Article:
Monroe, La. 71207
MQW, W L
BO 59 XM?
as . . '
The Monroyan Staff thanks those firms that
contributed to this publication through their ads
and asks that students, parents, and alumni
patronize these firms.
HADDAD F""E'G" CAR
3600 DeSiard Triumph
mi, , ,-
viii 'il' A
Nevins 6, . 4
Your Tiger Crew ' :ft
'-' 'Pail -
at Z' iff. lr yu '
McDONALD'S foREvER 3 l
N. 18th 1 Aff if ul
Julie Peronto M
Karin Ryan -7 it
Lori Wright fl Q
1862 Forsythe Ave.
Dr. J. W. Rundell
H. R. Speed Draper
Insurance Agency Inc.
f Cxj PHONE 325-8078
RAMSEV ELECTRIC WINCH
KOENIG ELECTRIC S1
A.B. THOMAS MONROE,LA.7I201
J 0'S JEAN SHOP
I , ,HTL II
, - ,ga
i I ' sw g I VIIII
, , . ,.,, I .., W
I I I I I 31 I ' Q uia? '
Igy I i K I
I CIII I ' I I
307 Hideaway Rd.
Monroe, Louisiana 71203
fi :Sf 'v o -
iid! ' 1.224 ' '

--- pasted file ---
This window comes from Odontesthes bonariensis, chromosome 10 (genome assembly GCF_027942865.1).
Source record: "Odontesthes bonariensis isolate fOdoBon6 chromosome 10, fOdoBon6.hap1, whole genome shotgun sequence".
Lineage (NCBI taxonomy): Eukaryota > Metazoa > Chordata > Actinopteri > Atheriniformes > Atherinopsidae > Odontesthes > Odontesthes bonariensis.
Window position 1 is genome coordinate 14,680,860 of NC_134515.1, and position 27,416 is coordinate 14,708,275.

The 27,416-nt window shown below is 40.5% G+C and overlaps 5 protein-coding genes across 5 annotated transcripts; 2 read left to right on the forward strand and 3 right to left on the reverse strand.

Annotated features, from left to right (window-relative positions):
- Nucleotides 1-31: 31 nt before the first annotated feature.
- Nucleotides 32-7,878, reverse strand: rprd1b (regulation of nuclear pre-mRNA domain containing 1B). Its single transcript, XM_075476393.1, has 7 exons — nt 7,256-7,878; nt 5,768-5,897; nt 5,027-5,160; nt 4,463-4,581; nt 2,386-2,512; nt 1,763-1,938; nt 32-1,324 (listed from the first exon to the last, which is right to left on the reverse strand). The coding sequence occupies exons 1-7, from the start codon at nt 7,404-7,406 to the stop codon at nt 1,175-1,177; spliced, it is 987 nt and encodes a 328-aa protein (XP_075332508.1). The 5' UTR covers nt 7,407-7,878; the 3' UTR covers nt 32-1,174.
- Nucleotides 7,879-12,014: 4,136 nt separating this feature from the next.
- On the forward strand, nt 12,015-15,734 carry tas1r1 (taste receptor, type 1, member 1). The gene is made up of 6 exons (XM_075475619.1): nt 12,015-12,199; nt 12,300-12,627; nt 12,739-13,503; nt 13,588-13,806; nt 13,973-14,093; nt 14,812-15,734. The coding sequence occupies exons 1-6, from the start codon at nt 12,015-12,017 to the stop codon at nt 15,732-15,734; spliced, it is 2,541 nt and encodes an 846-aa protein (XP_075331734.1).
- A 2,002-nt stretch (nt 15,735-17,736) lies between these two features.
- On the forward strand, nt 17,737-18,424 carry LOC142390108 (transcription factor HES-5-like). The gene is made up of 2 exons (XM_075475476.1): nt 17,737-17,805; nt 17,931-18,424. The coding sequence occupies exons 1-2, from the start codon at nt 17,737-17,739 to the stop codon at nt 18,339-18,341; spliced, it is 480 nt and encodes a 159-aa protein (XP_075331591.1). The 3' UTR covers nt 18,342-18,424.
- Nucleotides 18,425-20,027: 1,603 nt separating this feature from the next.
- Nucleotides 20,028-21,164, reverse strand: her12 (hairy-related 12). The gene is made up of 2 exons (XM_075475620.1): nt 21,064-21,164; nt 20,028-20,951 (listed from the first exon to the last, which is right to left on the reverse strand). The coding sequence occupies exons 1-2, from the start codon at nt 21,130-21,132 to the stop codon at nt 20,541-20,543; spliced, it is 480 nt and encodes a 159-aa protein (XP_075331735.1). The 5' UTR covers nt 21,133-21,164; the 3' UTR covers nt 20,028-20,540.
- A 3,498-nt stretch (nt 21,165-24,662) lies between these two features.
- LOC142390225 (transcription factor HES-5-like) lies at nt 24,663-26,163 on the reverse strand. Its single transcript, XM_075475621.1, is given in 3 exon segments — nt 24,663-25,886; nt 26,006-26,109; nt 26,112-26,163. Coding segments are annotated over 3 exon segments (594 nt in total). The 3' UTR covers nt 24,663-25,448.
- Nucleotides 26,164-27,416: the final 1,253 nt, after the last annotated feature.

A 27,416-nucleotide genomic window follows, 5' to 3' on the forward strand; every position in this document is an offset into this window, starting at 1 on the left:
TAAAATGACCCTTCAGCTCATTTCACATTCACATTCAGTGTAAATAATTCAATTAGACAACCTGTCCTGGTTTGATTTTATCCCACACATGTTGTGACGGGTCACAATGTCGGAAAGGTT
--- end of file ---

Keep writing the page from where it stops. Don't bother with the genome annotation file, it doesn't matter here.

Ioodis' Xxgino IIJz,I.Inx
Ofan 01250 - Iz,1oo 24215 QorswxIIf1f,'IIOf,.
?'h. 52.3-5405 onroax Iowisimu..
Specializing in Automatic Transmissions
General RepairsATune Ups
114 Powell Avgnue
Leo Earl Phone
West Monroe, Inc.
Dot Patterson 'k Jane Simpson
Ph 318 325 3536
one X -
2938 Cypress Street West Monroe, La. 71291
815 Louisville Ave.
"A Paint, A Store, A
Whole Lot More
"We Sell Happinessv
Apache Jamboree Prowler Starcraft
Diamond Pace Arrow Mobile Scout Serro Scotty
I-20 West at Cheniere Exit 6000 Shreveport Hwy
West Monroe, Louisiana Tioga, Louisiana
"Building Material Specialists"
p HL V
r, " - A Y Jlxgs,
. D F .ji ,r ,ly h --B315 K
v " 3 3. ' IBll- ,x:-e'w:- ,E
ff ll l . Q -f sig: H ff Q 1
r .- l,.. .- we 5 N!
" "1 'L gf , llll -. 1 . if kj?
' R " M ie, .-nf-
- f: TEL. V' J' FI' C .,. .F C.
stizauss playhouse - lamy lane 5 Mfwff, 8 O H
:. 1: limi i im 51-ww-smwzrwlilmirwswl 'ww jf?-g?2?'U1'Q j15fHEQ2'a?ff'f F1201
i e theatre nl monroe
home of lttl
2900 Louisville Avenue
Men 8a Boys' Clothing
415 Pine 323-4421
1 Big 8a Tall Shop
1 ski, Backpack Sc Tennis Shop
A l fi Appliances
3 405 Pine 387-5043
MILLHAVEN INDUSTRIAL PARK
SITES FOR GROWTH
I-20 East P. O. Box 4480
C3181 343-2126 Monroe, La. 71201
New 8a Used
of the Twin Cities
Visit Our Junior World
Twin City Eastgate Westworld
Highland Shopping Center
Best wishes Q Jim Bradford